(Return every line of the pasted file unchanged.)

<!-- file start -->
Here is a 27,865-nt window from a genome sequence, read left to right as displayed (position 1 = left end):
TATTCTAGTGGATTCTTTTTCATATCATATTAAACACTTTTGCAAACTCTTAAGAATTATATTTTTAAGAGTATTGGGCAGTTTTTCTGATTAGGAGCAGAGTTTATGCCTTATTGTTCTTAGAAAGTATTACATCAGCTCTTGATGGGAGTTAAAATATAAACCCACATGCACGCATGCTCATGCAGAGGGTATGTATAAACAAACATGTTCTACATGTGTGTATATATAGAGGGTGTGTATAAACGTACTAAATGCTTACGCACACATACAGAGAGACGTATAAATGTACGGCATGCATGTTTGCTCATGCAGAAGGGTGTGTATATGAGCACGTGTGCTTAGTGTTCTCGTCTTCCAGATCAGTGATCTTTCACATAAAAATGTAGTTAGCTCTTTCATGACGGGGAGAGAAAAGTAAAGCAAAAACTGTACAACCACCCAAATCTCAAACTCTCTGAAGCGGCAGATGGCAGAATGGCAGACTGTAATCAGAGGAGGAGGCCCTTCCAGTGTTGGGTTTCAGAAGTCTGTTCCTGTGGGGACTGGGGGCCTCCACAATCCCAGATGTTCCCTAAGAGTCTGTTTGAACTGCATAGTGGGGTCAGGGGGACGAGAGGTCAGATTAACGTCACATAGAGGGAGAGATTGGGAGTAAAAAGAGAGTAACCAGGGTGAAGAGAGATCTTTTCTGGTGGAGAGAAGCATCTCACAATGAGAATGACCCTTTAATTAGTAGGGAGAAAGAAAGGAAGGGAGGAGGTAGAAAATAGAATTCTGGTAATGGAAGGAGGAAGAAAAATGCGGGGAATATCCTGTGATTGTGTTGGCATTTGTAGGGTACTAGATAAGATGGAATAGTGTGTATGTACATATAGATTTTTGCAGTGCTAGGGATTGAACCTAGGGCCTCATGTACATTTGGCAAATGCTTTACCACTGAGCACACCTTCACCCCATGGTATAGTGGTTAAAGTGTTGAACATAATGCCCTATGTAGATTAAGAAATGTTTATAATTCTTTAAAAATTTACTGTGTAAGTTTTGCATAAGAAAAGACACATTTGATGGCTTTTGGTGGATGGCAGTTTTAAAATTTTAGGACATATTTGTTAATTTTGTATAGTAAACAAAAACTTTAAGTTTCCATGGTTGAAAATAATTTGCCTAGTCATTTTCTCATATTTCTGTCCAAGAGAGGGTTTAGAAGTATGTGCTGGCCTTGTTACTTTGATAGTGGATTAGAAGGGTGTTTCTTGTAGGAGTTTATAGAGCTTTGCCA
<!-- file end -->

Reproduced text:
Here is a 27,865-nt window from a genome sequence, read left to right as displayed (position 1 = left end):
TATTCTAGTGGATTCTTTTTCATATCATATTAAACACTTTTGCAAACTCTTAAGAATTATATTTTTAAGAGTATTGGGCAGTTTTTCTGATTAGGAGCAGAGTTTATGCCTTATTGTTCTTAGAAAGTATTACATCAGCTCTTGATGGGAGTTAAAATATAAACCCACATGCACGCATGCTCATGCAGAGGGTATGTATAAACAAACATGTTCTACATGTGTGTATATATAGAGGGTGTGTATAAACGTACTAAATGCTTACGCACACATACAGAGAGACGTATAAATGTACGGCATGCATGTTTGCTCATGCAGAAGGGTGTGTATATGAGCACGTGTGCTTAGTGTTCTCGTCTTCCAGATCAGTGATCTTTCACATAAAAATGTAGTTAGCTCTTTCATGACGGGGAGAGAAAAGTAAAGCAAAAACTGTACAACCACCCAAATCTCAAACTCTCTGAAGCGGCAGATGGCAGAATGGCAGACTGTAATCAGAGGAGGAGGCCCTTCCAGTGTTGGGTTTCAGAAGTCTGTTCCTGTGGGGACTGGGGGCCTCCACAATCCCAGATGTTCCCTAAGAGTCTGTTTGAACTGCATAGTGGGGTCAGGGGGACGAGAGGTCAGATTAACGTCACATAGAGGGAGAGATTGGGAGTAAAAAGAGAGTAACCAGGGTGAAGAGAGATCTTTTCTGGTGGAGAGAAGCATCTCACAATGAGAATGACCCTTTAATTAGTAGGGAGAAAGAAAGGAAGGGAGGAGGTAGAAAATAGAATTCTGGTAATGGAAGGAGGAAGAAAAATGCGGGGAATATCCTGTGATTGTGTTGGCATTTGTAGGGTACTAGATAAGATGGAATAGTGTGTATGTACATATAGATTTTTGCAGTGCTAGGGATTGAACCTAGGGCCTCATGTACATTTGGCAAATGCTTTACCACTGAGCACACCTTCACCCCATGGTATAGTGGTTAAAGTGTTGAACATAATGCCCTATGTAGATTAAGAAATGTTTATAATTCTTTAAAAATTTACTGTGTAAGTTTTGCATAAGAAAAGACACATTTGATGGCTTTTGGTGGATGGCAGTTTTAAAATTTTAGGACATATTTGTTAATTTTGTATAGTAAACAAAAACTTTAAGTTTCCATGGTTGAAAATAATTTGCCTAGTCATTTTCTCATATTTCTGTCCAAGAGAGGGTTTAGAAGTATGTGCTGGCCTTGTTACTTTGATAGTGGATTAGAAGGGTGTTTCTTGTAGGAGTTTATAGAGCTTTGCCA